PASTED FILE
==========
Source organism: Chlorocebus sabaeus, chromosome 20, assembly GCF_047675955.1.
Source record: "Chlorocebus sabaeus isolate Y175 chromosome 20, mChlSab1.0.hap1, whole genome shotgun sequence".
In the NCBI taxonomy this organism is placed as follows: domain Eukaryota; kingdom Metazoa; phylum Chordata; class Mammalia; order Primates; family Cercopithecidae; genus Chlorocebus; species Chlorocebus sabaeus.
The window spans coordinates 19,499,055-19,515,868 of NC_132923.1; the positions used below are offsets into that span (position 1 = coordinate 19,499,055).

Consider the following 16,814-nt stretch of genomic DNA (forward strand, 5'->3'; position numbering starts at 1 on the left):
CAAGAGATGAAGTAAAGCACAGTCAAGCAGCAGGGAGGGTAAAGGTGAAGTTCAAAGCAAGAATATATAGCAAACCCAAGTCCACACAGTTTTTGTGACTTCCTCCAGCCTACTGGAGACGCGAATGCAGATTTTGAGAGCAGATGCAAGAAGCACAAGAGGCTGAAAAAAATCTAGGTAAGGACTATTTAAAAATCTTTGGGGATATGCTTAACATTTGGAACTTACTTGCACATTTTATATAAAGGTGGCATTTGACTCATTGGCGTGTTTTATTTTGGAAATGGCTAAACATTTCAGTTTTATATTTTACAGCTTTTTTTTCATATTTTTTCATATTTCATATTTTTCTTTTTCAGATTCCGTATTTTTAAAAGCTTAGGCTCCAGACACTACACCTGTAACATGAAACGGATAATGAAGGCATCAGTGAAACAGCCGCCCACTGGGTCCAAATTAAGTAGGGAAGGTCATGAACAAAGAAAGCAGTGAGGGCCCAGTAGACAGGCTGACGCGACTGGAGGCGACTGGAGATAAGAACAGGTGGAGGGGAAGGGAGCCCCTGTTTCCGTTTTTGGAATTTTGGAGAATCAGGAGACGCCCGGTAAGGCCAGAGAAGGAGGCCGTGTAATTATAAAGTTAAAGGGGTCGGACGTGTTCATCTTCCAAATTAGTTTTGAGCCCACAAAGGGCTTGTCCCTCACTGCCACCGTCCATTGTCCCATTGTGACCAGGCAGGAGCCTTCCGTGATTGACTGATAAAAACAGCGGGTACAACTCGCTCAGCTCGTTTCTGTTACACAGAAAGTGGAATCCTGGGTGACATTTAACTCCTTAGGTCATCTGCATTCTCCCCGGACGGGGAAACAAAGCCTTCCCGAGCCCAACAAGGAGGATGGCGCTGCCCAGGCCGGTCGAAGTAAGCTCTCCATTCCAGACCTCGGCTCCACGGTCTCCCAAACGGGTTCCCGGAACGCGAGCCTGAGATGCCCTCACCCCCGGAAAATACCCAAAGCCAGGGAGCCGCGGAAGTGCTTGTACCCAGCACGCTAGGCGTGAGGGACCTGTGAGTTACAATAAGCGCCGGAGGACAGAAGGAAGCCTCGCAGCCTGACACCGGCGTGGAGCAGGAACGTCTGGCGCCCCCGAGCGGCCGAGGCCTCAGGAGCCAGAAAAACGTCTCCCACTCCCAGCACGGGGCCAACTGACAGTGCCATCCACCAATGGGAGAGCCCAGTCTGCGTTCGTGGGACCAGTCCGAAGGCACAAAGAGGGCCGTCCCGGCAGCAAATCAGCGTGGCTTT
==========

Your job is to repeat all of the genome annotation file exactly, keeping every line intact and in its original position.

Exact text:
Source organism: Chlorocebus sabaeus, chromosome 20, assembly GCF_047675955.1.
Source record: "Chlorocebus sabaeus isolate Y175 chromosome 20, mChlSab1.0.hap1, whole genome shotgun sequence".
In the NCBI taxonomy this organism is placed as follows: domain Eukaryota; kingdom Metazoa; phylum Chordata; class Mammalia; order Primates; family Cercopithecidae; genus Chlorocebus; species Chlorocebus sabaeus.
The window spans coordinates 19,499,055-19,515,868 of NC_132923.1; the positions used below are offsets into that span (position 1 = coordinate 19,499,055).

Consider the following 16,814-nt stretch of genomic DNA (forward strand, 5'->3'; position numbering starts at 1 on the left):
CAAGAGATGAAGTAAAGCACAGTCAAGCAGCAGGGAGGGTAAAGGTGAAGTTCAAAGCAAGAATATATAGCAAACCCAAGTCCACACAGTTTTTGTGACTTCCTCCAGCCTACTGGAGACGCGAATGCAGATTTTGAGAGCAGATGCAAGAAGCACAAGAGGCTGAAAAAAATCTAGGTAAGGACTATTTAAAAATCTTTGGGGATATGCTTAACATTTGGAACTTACTTGCACATTTTATATAAAGGTGGCATTTGACTCATTGGCGTGTTTTATTTTGGAAATGGCTAAACATTTCAGTTTTATATTTTACAGCTTTTTTTTCATATTTTTTCATATTTCATATTTTTCTTTTTCAGATTCCGTATTTTTAAAAGCTTAGGCTCCAGACACTACACCTGTAACATGAAACGGATAATGAAGGCATCAGTGAAACAGCCGCCCACTGGGTCCAAATTAAGTAGGGAAGGTCATGAACAAAGAAAGCAGTGAGGGCCCAGTAGACAGGCTGACGCGACTGGAGGCGACTGGAGATAAGAACAGGTGGAGGGGAAGGGAGCCCCTGTTTCCGTTTTTGGAATTTTGGAGAATCAGGAGACGCCCGGTAAGGCCAGAGAAGGAGGCCGTGTAATTATAAAGTTAAAGGGGTCGGACGTGTTCATCTTCCAAATTAGTTTTGAGCCCACAAAGGGCTTGTCCCTCACTGCCACCGTCCATTGTCCCATTGTGACCAGGCAGGAGCCTTCCGTGATTGACTGATAAAAACAGCGGGTACAACTCGCTCAGCTCGTTTCTGTTACACAGAAAGTGGAATCCTGGGTGACATTTAACTCCTTAGGTCATCTGCATTCTCCCCGGACGGGGAAACAAAGCCTTCCCGAGCCCAACAAGGAGGATGGCGCTGCCCAGGCCGGTCGAAGTAAGCTCTCCATTCCAGACCTCGGCTCCACGGTCTCCCAAACGGGTTCCCGGAACGCGAGCCTGAGATGCCCTCACCCCCGGAAAATACCCAAAGCCAGGGAGCCGCGGAAGTGCTTGTACCCAGCACGCTAGGCGTGAGGGACCTGTGAGTTACAATAAGCGCCGGAGGACAGAAGGAAGCCTCGCAGCCTGACACCGGCGTGGAGCAGGAACGTCTGGCGCCCCCGAGCGGCCGAGGCCTCAGGAGCCAGAAAAACGTCTCCCACTCCCAGCACGGGGCCAACTGACAGTGCCATCCACCAATGGGAGAGCCCAGTCTGCGTTCGTGGGACCAGTCCGAAGGCACAAAGAGGGCCGTCCCGGCAGCAAATCAGCGTGGCTTT